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Latin America to Sweden and faraway in Australia, the Chinese diplomats and country’s flawed foreign policy continues to invite global ire. India’s Ministry of External Affairs (MEA) had to remind China that Indian media is “free” to report after the Chinese Embassy in Delhi had asked hundreds of journalists not to refer Taiwan as a ‘country’ or a ‘nation’ while covering an event on its National Day on October 10.

Writing in the South China Morning Post a few months ago, Kai He, a Professor of International Relations at the Griffith Asia Institute and Centre for Governance and Public Policy Griffith University in Australia, had suggested that it is time for self-reflection for China on whether ‘wolf warrior’ diplomacy is the best response.

“If you feel as a person that everyone is against you, before blaming others you might want to ask what’s wrong with your behavior. The same applies to a country. If China feels everyone is against it, it might do best to examine its own foreign policy,” Kai wrote.

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This ‘self-reflection’ has to be done immediately by the Xi Jinping regime. Pew Research Center, a Washington-based nonpartisan fact tank, has in a new 14-country survey published a few weeks ago, highlighted that unfavorable views of China have reached historic highs in many countries.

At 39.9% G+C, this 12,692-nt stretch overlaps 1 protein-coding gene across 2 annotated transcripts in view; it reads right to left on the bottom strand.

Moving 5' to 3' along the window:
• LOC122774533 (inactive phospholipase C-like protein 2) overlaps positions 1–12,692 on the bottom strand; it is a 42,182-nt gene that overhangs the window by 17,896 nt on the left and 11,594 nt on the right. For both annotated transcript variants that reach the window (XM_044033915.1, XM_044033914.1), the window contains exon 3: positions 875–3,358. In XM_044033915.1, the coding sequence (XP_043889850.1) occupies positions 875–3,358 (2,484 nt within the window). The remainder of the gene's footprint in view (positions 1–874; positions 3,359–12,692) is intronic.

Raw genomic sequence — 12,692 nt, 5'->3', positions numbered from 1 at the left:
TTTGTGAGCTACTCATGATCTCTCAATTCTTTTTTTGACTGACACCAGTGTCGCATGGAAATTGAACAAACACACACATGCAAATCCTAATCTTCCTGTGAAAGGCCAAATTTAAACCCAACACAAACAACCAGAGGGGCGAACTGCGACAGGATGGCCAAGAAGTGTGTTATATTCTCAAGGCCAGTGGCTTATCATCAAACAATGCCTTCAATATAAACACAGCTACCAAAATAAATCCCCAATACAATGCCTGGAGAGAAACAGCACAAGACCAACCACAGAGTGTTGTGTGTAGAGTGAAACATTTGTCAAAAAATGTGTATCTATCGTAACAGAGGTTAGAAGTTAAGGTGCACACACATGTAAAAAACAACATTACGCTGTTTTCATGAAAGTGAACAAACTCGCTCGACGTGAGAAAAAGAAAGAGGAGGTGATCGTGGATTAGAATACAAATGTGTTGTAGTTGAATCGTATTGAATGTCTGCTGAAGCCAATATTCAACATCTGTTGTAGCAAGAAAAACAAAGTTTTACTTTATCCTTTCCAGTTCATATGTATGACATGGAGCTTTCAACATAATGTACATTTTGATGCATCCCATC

“Views of China have grown more negative in recent years across many advanced economies, and unfavorable opinion has soared over the past year. Today, a majority in each of the surveyed countries has an unfavorable opinion of China. And in Australia, the United Kingdom, Germany, the Netherlands, Sweden, the United States, South Korea, Spain and Canada, negative views have reached their highest points since the Center began polling on this topic more than a decade ago,” the survey mentioned.

Meanwhile, when asked about a report stating that India is formally starting talks on a trade deal with Taiwan, this is what Zhao Lijian said in Beijing today during his daily media briefing:

“There is only one China and Taiwan is an inalienable part of China’s territory. The one-China principle is the common consensus of the international community, including India, and also serves as the political foundation for China to develop relations with any other country. China is firmly opposed to any official exchanges of any form and the signing of any agreement of official nature between Taiwan and any country having diplomatic relations with China. The Indian side should earnestly abide by the One China principle and handle the Taiwan question prudently and properly.”

As if Indians are supposed to take orders from Beijing!